Tom Forbes, a UK-based software developer, discovered 57 active API access keys for AWS services that can be exploited. They use keyloggers to steal sensitive user information stored in browsers, run shell commands, and steal typed secrets.
Forbes created a Rust tool that checks the presence of AWS API keys in all new PyPI packages. He then explains that his scanner uses GitHub Actions to look for AWS keys in new PyPI, HexPM, and RubyGems releases. If any are discovered, it generates a report with the relevant information, which is then committed to the aws-cred-scanner repo.
“This report contains the keys that have been found, as well as a public link to the keys and other metadata about the release,” Forbes said in his post. “Because these keys are committed to a public GitHub repository, Github’s Secret Scanning service kicks in and notifies AWS that the keys are leaked.”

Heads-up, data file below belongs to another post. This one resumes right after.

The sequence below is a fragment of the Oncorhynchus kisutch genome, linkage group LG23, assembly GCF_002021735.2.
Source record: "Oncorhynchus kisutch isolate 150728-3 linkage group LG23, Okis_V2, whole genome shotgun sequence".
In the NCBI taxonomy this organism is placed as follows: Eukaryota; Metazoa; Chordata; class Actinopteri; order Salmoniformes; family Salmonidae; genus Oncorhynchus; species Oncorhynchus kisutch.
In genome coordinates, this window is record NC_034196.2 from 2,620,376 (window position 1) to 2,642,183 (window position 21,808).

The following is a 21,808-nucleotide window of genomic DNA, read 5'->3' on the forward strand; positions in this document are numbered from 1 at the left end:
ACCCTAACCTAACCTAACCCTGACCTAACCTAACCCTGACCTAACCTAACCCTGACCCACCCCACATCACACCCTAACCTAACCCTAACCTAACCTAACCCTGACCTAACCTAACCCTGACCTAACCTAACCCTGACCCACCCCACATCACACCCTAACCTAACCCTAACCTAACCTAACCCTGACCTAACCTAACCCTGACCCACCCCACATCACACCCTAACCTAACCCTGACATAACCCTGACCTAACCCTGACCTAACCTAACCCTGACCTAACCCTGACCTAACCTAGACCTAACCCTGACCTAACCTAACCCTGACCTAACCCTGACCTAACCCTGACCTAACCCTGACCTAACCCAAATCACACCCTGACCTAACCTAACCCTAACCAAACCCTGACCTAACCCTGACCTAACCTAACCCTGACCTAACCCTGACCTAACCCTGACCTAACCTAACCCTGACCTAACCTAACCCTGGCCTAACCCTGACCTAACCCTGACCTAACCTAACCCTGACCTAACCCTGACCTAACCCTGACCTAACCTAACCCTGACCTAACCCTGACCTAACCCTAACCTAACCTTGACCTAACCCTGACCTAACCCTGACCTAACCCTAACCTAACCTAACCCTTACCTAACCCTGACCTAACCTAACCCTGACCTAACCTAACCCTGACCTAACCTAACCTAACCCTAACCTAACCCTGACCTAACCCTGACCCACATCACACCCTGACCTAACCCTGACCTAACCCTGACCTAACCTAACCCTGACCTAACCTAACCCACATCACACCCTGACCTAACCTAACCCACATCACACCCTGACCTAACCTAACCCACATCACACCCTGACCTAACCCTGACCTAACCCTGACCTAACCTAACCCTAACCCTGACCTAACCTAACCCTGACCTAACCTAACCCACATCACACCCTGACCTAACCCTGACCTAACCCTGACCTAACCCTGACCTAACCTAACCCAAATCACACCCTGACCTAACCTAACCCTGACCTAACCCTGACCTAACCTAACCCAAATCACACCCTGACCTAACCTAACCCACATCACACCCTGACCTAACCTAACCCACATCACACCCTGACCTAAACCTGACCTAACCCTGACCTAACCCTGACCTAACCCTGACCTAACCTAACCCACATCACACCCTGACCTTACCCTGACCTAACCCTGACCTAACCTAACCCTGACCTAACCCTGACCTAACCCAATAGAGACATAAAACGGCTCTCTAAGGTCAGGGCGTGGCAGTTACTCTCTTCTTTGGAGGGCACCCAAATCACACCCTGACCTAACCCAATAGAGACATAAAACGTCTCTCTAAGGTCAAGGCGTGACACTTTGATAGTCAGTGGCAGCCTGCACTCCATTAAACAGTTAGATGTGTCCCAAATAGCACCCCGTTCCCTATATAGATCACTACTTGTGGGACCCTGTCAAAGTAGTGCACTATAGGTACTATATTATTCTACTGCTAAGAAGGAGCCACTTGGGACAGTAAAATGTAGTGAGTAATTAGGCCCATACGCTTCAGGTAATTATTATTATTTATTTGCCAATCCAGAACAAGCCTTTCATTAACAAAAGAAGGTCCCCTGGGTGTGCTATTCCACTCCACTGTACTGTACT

As a result, AWS creates a service request to inform the offending developer and implements a quarantine policy to limit the possibility of key misuse. A less vigilant individual could perhaps develop an identical scanning script for misuse and exploitation.
According to Forbes, these AWS keys can be used to steal sensitive user data stored in browsers, run shell commands, and steal typed secrets.
The sources for this piece include an article in TheRegister.